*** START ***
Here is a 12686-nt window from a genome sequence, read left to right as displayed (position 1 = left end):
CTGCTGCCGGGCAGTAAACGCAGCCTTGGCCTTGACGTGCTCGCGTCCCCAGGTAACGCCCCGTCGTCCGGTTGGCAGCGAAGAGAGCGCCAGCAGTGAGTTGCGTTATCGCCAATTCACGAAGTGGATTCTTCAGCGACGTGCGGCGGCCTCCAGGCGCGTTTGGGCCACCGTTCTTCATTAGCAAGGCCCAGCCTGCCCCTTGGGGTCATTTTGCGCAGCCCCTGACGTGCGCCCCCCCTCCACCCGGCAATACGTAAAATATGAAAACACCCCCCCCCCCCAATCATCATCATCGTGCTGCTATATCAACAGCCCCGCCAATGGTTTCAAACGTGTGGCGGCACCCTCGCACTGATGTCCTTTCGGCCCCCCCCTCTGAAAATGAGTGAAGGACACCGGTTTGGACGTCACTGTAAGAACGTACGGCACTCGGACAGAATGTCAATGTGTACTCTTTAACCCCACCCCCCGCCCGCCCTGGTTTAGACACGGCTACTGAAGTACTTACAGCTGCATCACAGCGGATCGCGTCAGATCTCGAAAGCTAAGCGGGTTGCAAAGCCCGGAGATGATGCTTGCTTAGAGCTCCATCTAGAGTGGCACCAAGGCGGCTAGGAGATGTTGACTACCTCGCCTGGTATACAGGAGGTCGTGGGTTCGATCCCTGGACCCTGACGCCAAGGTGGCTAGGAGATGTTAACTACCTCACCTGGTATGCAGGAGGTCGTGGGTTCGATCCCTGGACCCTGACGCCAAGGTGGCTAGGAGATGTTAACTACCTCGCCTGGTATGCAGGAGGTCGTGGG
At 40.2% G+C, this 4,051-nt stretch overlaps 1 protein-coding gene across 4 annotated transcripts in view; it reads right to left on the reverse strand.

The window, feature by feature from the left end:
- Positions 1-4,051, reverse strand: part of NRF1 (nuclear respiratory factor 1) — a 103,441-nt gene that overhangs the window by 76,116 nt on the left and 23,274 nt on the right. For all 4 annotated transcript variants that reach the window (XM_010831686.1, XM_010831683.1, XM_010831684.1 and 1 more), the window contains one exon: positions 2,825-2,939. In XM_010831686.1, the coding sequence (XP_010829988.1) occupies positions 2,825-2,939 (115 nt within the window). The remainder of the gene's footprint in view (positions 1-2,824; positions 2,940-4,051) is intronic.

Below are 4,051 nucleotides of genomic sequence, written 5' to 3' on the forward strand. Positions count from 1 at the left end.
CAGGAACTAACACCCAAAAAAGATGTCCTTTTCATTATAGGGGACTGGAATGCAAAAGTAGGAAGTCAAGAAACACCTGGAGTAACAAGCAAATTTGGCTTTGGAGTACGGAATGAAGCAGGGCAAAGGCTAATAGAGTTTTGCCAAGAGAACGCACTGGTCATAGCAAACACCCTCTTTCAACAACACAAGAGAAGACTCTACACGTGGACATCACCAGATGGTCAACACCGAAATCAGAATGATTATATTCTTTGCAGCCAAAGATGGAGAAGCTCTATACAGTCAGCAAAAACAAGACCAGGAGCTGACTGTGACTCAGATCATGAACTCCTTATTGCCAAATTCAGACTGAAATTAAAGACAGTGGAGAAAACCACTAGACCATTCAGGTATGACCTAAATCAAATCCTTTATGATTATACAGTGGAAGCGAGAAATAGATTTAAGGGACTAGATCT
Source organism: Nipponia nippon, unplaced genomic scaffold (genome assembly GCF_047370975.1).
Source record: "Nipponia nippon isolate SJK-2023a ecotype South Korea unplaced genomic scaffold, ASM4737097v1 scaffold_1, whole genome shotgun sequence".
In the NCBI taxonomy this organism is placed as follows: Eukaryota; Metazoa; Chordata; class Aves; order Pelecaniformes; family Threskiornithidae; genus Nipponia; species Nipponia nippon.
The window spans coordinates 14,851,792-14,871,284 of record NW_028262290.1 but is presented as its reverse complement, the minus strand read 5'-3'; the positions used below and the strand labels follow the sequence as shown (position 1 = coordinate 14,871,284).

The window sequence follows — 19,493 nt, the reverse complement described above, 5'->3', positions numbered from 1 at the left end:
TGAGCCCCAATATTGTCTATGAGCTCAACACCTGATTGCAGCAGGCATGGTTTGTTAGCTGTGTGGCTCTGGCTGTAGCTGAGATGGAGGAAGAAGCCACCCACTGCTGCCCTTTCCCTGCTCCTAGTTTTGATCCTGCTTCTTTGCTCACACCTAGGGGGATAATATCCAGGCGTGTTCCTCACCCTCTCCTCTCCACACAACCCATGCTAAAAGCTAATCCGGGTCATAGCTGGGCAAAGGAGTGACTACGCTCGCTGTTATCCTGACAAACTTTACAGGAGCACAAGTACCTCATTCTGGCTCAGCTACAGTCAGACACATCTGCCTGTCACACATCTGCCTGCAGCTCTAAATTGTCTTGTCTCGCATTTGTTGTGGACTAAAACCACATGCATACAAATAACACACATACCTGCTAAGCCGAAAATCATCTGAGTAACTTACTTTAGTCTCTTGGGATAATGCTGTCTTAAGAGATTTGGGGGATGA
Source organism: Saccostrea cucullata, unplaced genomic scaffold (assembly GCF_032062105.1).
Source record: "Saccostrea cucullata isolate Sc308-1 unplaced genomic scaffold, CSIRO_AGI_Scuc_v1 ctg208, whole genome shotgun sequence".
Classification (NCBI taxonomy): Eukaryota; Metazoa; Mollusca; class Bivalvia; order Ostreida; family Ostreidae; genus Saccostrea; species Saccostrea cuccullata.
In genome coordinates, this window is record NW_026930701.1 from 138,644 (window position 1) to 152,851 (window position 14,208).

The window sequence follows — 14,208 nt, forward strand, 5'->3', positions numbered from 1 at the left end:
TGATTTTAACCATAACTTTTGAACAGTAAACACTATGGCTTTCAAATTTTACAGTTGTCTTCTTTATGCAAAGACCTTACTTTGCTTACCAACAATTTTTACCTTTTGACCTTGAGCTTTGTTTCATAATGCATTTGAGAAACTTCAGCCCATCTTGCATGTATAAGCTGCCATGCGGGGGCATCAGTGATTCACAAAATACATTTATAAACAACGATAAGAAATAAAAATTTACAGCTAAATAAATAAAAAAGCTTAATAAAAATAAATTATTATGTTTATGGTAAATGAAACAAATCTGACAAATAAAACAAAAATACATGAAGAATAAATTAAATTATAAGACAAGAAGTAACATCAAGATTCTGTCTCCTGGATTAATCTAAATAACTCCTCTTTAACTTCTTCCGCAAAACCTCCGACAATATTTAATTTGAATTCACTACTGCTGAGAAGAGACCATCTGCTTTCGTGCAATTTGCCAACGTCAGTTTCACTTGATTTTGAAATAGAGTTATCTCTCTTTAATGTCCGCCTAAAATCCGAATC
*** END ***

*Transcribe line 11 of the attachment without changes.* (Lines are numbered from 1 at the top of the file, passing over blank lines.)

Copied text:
The window spans coordinates 14,851,792-14,871,284 of record NW_028262290.1 but is presented as its reverse complement, the minus strand read 5'-3'; the positions used below and the strand labels follow the sequence as shown (position 1 = coordinate 14,871,284).